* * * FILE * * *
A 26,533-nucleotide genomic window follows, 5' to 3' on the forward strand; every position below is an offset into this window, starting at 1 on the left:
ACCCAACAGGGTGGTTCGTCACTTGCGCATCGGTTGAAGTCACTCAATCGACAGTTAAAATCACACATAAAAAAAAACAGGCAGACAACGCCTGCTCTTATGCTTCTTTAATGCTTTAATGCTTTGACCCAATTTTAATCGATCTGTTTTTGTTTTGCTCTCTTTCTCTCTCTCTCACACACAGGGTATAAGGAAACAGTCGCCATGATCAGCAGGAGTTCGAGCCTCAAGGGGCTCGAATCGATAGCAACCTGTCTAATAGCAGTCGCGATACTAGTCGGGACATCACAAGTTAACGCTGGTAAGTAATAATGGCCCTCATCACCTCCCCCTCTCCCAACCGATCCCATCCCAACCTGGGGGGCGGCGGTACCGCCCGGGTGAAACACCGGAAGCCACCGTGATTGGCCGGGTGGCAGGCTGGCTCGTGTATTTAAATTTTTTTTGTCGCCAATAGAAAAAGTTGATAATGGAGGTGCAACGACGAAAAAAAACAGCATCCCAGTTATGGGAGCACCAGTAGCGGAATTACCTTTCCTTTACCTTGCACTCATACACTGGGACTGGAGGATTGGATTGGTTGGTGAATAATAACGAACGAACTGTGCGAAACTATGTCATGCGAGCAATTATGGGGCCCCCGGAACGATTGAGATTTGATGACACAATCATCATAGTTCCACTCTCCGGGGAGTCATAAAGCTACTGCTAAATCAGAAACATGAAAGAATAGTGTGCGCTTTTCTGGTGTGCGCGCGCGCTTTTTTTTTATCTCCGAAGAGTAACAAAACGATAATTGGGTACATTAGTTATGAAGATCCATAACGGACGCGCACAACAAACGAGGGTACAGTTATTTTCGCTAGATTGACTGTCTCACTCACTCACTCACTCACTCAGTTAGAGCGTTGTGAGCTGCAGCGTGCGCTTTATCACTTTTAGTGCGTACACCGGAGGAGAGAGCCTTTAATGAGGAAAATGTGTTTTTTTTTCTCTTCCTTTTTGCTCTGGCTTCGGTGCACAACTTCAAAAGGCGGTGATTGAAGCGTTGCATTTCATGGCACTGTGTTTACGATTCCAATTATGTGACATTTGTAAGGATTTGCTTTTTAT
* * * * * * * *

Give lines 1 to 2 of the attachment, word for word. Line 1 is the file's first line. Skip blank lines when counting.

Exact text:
A 26,533-nucleotide genomic window follows, 5' to 3' on the forward strand; every position below is an offset into this window, starting at 1 on the left:
ACCCAACAGGGTGGTTCGTCACTTGCGCATCGGTTGAAGTCACTCAATCGACAGTTAAAATCACACATAAAAAAAAACAGGCAGACAACGCCTGCTCTTATGCTTCTTTAATGCTTTAATGCTTTGACCCAATTTTAATCGATCTGTTTTTGTTTTGCTCTCTTTCTCTCTCTCTCACACACAGGGTATAAGGAAACAGTCGCCATGATCAGCAGGAGTTCGAGCCTCAAGGGGCTCGAATCGATAGCAACCTGTCTAATAGCAGTCGCGATACTAGTCGGGACATCACAAGTTAACGCTGGTAAGTAATAATGGCCCTCATCACCTCCCCCTCTCCCAACCGATCCCATCCCAACCTGGGGGGCGGCGGTACCGCCCGGGTGAAACACCGGAAGCCACCGTGATTGGCCGGGTGGCAGGCTGGCTCGTGTATTTAAATTTTTTTTGTCGCCAATAGAAAAAGTTGATAATGGAGGTGCAACGACGAAAAAAAACAGCATCCCAGTTATGGGAGCACCAGTAGCGGAATTACCTTTCCTTTACCTTGCACTCATACACTGGGACTGGAGGATTGGATTGGTTGGTGAATAATAACGAACGAACTGTGCGAAACTATGTCATGCGAGCAATTATGGGGCCCCCGGAACGATTGAGATTTGATGACACAATCATCATAGTTCCACTCTCCGGGGAGTCATAAAGCTACTGCTAAATCAGAAACATGAAAGAATAGTGTGCGCTTTTCTGGTGTGCGCGCGCGCTTTTTTTTTATCTCCGAAGAGTAACAAAACGATAATTGGGTACATTAGTTATGAAGATCCATAACGGACGCGCACAACAAACGAGGGTACAGTTATTTTCGCTAGATTGACTGTCTCACTCACTCACTCACTCACTCAGTTAGAGCGTTGTGAGCTGCAGCGTGCGCTTTATCACTTTTAGTGCGTACACCGGAGGAGAGAGCCTTTAATGAGGAAAATGTGTTTTTTTTTCTCTTCCTTTTTGCTCTGGCTTCGGTGCACAACTTCAAAAGGCGGTGATTGAAGCGTTGCATTTCATGGCACTGTGTTTACGATTCCAATTATGTGACATTTGTAAGGATTTGCTTTTTAT